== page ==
From the West Coast, General Jerome was again ordered to Quantico, where he served with Aircraft Squadrons, East Coast Expeditionary Force. He then completed a tour of temporary duty in Nicaragua before entering the Post Graduate School at the Naval Academy in June 1932. He went on from there to the California Institute of Technology at Pasadena, where he obtained his Master of Science degree in Aeronautical Engineering.

Advanced to captain in May 1934, the general reported to the Bureau of Aeronautics, Navy Department, before he was detailed as Naval Attaché and Naval Attaché for Air at the American Legation, Bogota, Colombia. He simultaneously served in that capacity in seven other Latin American nations.

On his return to the United States General Jerome entered the Air Corps Tactical School at Maxwell Field, Montgomery, Alabama, where he was promoted to major. He completed the school in May 1939, and served again at the Naval Air Station, San Diego, until May 1940, when he was ordered to Washington once more for duty in the Bureau of Aeronautics. He later served as Officer in Charge of the Reserve Personnel Section and as Assistant Director of the Division of Aviation at Marine Corps Headquarters, where he received his promotions to lieutenant colonel and colonel. He held the latter rank when he embarked for the Pacific theater.

After participating in five campaigns the general returned to the United States in July 1945, to take command of the Marin Corps Air Station in Quantico. He was named Chief of Staff of the Marine Corps Schools there in June 1948, and in April 1949, was promoted to brigadier general. That July he was ordered once more to Marine Corps Headquarters, where he served simultaneously as Director of Public Information, Director of Recruiting, and Director of Marine Corps History.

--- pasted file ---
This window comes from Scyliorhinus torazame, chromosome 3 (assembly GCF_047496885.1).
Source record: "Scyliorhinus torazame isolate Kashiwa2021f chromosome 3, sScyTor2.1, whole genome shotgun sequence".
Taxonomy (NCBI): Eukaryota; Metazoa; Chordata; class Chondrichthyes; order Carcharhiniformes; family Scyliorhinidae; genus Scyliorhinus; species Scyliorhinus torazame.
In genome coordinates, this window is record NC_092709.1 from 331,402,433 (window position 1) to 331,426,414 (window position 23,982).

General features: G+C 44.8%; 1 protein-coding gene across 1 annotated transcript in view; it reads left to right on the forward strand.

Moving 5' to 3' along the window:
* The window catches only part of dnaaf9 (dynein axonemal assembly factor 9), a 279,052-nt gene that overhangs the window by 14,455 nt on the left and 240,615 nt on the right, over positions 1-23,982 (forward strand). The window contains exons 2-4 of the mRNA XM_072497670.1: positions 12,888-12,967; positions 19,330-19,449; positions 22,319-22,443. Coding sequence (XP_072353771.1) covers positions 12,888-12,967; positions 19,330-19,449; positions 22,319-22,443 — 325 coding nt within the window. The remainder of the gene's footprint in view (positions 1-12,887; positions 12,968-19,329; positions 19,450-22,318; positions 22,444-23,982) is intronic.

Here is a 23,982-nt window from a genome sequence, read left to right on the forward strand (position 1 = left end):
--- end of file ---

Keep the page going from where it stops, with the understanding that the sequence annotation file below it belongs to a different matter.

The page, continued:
In September 1950, General Jerome became Director of Aviation and Assistant Commandant of the Marine Corps for Air, serving in those capacities until he took command of the 1st Marine Aircraft Wing in Korea in April 1952. That July, he was promoted to major general, and in January 1953, he reported to Cherry Point, North Carolina, to serve both as Commanding General of the 2nd Marine Aircraft Wing and Commanding General, Aircraft, Fleet Marine Force, Atlantic. When those commands were separated in October 1953, he moved Norfolk, Virginia, to serve in the latter capacity. He remained at Norfolk until July 1955, and assumed his final duties 1 August 1955 as Commanding General, Aircraft, Fleet Marine Force, Pacific. He retired in 1959 and was promoted to the rank of lieutenant general.

As previously mentioned, the general held the Distinguished Service Medal, the Legion of Merit with Combat "V," Gold Star in lieu of a second and Oak Leaf Clusters in lieu of third and fourth awards, the Distinguished Flying Cross, the Bronze Star Medal and the Air Medal. His other medals and decorations include the Navy Unit Commendation Ribbon with one bronze star; the World War I Victory Medal; the Yangtze Service Medal; the Expeditionary Medal; the Second Nicaraguan Campaign Medal; the American Defense Service Medal with Base clasp; the American Area Campaign Medal; the Asiatic-Pacific Area Campaign Medal with one silver star in lieu of five bronze stars, The World War II Victory Medal, The National Defense Service Medal; the Korean Service Medal with three bronze stars; the United Nations Service Medal; the Philippine Liberation Ribbon with one bronze star and the rank of Commander of the Most Excellent Order of the British Empire (New Zealand award).